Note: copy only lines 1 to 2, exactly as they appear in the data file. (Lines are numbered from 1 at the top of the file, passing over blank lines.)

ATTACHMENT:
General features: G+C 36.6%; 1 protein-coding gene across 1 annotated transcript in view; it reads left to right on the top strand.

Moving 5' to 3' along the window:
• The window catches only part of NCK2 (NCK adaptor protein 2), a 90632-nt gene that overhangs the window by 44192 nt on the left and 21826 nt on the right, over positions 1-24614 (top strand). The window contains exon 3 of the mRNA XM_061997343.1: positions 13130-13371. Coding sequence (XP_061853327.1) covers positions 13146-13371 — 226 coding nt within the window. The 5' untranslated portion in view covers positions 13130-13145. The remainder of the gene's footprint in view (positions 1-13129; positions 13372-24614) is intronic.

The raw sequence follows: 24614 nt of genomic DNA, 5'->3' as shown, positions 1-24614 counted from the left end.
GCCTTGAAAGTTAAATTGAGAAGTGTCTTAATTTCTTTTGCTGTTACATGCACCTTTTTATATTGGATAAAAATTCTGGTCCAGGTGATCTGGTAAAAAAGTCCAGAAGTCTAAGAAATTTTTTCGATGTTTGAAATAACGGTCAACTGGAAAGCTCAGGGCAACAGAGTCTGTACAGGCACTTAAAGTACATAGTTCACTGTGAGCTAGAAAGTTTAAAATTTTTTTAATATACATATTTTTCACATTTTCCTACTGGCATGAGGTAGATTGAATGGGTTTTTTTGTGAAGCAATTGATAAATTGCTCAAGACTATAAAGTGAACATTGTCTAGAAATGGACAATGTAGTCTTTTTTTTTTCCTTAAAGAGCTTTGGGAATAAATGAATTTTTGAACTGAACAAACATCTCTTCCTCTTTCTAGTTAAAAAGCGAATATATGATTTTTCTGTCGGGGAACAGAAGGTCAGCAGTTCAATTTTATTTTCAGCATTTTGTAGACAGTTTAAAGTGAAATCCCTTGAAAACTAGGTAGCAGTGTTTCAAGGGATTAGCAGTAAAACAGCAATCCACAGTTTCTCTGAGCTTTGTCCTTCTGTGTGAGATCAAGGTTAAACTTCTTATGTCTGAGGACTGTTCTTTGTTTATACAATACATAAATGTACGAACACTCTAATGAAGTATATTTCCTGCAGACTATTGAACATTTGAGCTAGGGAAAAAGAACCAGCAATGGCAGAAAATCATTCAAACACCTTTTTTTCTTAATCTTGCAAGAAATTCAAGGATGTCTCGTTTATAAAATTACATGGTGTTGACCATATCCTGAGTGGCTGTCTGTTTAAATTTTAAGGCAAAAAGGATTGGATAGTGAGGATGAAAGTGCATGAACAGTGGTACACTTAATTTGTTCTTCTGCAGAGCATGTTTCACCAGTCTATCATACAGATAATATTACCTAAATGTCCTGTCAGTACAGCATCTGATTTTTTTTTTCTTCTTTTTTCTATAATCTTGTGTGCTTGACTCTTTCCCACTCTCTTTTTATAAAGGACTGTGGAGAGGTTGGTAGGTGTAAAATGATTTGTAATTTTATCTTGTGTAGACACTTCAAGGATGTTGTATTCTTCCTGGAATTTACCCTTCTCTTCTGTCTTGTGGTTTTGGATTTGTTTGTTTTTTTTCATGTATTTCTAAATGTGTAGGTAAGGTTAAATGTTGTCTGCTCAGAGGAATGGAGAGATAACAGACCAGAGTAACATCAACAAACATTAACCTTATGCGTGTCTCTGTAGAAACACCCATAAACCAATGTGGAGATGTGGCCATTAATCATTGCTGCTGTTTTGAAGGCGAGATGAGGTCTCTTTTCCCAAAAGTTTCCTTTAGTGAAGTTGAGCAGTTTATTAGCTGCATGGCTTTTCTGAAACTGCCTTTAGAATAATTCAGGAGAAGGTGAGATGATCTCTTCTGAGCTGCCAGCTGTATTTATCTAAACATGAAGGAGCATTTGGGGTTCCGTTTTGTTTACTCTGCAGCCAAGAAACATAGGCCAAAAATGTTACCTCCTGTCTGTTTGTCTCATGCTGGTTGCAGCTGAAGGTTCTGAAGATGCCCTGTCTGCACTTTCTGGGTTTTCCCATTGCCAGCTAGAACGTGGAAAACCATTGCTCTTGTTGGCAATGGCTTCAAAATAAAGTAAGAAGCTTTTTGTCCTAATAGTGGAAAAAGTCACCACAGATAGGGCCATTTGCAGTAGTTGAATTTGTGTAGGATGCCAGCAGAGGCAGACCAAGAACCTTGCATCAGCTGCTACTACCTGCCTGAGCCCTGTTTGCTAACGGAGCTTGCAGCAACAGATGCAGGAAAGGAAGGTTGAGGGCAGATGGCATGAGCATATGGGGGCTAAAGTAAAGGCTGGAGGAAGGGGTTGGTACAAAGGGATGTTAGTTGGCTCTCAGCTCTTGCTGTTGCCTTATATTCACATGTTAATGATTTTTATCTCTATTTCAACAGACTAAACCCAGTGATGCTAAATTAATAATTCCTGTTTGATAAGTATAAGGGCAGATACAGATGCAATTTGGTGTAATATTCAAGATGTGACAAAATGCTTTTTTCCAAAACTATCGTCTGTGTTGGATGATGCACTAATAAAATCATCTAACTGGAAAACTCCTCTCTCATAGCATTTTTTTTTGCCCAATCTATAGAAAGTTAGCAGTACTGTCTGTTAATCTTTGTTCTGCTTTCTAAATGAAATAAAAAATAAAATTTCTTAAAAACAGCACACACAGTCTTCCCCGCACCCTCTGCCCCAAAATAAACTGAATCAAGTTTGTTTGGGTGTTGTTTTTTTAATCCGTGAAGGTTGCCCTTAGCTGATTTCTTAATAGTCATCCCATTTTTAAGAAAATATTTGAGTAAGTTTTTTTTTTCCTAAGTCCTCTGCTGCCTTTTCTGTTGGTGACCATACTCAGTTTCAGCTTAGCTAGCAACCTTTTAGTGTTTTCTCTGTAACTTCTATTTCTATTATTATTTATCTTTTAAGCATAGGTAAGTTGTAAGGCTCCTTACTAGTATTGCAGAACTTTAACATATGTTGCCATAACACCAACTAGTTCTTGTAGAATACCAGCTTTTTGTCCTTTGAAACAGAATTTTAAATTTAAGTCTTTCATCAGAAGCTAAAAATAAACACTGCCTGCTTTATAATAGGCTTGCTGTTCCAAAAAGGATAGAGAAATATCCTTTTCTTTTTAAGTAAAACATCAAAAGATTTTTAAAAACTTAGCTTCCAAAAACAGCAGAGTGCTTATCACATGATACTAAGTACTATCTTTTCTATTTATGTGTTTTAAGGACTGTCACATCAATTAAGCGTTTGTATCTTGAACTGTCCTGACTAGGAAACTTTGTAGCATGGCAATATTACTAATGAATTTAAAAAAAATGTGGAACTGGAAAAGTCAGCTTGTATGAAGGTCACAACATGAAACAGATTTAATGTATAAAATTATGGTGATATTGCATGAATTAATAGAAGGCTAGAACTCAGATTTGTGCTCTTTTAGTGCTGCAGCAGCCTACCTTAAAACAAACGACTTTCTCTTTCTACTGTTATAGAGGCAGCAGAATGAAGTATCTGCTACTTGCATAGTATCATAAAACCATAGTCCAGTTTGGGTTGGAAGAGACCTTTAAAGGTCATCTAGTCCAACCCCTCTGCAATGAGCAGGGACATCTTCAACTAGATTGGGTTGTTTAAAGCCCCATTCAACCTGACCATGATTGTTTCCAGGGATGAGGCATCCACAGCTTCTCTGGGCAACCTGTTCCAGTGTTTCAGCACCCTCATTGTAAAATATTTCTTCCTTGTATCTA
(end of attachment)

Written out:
General features: G+C 36.6%; 1 protein-coding gene across 1 annotated transcript in view; it reads left to right on the top strand.

Moving 5' to 3' along the window: